Tides are the rise and fall of sea levels caused by the combined effects of gravitational forces exerted by the Moon, Sun, and rotation of the Earth.
Some shorelines experience two nearly equal high and low tides each day, called a semi-diurnal tide. Some locations experience only one high and low tide each day, called a diurnal tide. Some locations experience two uneven tides a day, or sometimes one high and one low each day; this is called a mixed tide. The times and amplitude of tides at a locale are influenced by the alignment of the Sun and Moon, by the pattern of tides in the deep ocean, by the amphidromic systems of the oceans, and the shape of the coastline and near-shore bathymetry.
Tides vary on timescales ranging from hours to years due to numerous influences. To make accurate records, tide gauges at fixed stations measure the water level over time. Gauges ignore variations caused by waves with periods shorter than minutes. These data are compared to the reference (or datum) level usually called mean sea level.
While tides are usually the largest source of short-term sea-level fluctuations, sea levels are also subject to forces such as wind and barometric pressure changes, resulting in storm surges, especially in shallow seas and near coasts.
Tidal phenomena are not limited to the oceans, but can occur in other systems whenever a gravitational field that varies in time and space is present. For example, the solid part of the Earth is affected by tides, though this is not as easily seen as the water tidal movements.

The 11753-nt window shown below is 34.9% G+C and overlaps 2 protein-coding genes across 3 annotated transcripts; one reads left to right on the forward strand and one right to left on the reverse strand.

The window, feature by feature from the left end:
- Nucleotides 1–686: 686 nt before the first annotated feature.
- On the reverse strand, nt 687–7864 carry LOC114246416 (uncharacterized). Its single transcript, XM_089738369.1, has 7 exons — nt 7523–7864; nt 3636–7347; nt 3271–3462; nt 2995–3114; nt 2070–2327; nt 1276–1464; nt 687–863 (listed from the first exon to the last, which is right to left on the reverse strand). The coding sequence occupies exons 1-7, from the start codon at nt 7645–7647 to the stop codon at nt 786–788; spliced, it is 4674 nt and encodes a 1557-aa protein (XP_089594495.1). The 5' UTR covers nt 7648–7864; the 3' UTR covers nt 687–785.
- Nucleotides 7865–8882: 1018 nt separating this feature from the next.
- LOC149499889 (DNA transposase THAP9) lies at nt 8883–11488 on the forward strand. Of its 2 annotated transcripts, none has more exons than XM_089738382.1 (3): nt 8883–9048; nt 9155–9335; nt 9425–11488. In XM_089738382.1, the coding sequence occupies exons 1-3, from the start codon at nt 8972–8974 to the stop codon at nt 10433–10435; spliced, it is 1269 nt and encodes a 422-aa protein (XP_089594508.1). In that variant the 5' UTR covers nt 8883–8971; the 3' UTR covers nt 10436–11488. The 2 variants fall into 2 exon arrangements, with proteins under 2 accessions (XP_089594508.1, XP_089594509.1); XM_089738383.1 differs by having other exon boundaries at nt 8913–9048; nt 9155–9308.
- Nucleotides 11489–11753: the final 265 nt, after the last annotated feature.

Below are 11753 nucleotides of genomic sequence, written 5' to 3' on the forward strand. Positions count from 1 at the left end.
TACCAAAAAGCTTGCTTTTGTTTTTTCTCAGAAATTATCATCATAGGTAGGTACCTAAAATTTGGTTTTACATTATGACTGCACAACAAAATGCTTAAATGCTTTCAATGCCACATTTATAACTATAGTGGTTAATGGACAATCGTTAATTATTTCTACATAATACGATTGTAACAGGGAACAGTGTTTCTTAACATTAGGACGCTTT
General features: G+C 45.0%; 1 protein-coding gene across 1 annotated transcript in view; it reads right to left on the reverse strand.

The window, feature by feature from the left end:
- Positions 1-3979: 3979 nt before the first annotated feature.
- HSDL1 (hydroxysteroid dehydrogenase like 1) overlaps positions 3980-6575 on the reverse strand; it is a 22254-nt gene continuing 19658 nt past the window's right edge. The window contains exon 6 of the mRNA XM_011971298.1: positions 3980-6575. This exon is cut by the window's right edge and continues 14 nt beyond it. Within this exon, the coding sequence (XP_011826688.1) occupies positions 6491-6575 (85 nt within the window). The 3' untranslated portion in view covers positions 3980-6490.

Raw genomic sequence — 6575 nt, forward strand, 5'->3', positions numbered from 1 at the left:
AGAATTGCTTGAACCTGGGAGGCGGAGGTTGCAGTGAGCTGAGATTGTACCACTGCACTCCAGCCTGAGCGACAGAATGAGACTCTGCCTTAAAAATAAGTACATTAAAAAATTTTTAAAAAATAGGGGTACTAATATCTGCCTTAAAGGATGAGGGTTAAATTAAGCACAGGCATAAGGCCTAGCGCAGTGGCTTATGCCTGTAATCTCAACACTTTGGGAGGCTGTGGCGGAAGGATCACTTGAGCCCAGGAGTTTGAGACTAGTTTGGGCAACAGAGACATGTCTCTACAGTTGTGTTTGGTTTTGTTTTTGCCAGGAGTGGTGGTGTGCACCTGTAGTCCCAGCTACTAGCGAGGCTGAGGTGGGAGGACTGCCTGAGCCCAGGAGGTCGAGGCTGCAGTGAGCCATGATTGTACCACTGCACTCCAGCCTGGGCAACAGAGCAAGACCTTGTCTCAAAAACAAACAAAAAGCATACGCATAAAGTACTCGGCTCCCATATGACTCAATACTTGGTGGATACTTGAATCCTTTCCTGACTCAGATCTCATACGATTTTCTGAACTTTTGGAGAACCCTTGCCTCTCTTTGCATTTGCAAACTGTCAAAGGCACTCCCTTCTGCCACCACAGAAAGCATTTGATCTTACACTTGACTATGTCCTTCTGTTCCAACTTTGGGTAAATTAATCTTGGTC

Seal Rock State Recreation Site is a state park in the U.S. state of Oregon, administered by the Oregon Parks and Recreation Department.
Seal Rock is an unincorporated coastal community in Lincoln County, Oregon, United States, between Newport and Waldport on U.S. Route 101.
The community of Seal Rock is named for the Seal Rocks, a ledge of partially submerged rocks that parallel the shore for about 2.5 miles (4.0 km).In Chinook Jargon the area was called Seal Illahe, meaning “seal place” or “seal home”, while “Seal Rocks” is what the locality was called in pioneer times, when it was an early resort community.The name “Seal Rock” appears to refer to the one large rock, about 20 feet (6 m) above water, that was formerly where hundreds of seals and sea lions would rest.
Seal Rock was the terminus of the Corvallis & Yaquina Bay Wagon Road, which was the first road to reach the Oregon Coast from the Willamette Valley.The town of Seal Rock was platted in 1887 and three blocks of hotels were built, but development lagged and the assets of the road company were transferred to the promoter of the Oregon Pacific Railway, T. Egenton Hogg.Seal Rock post office was established in 1890.
Seal Rock State Recreation Site is a day-use site that includes tidepools and a stretch of beach.
Seal Rock is also the name of an address-restricted archaeological site in the vicinity that is listed on the National Register of Historic Places.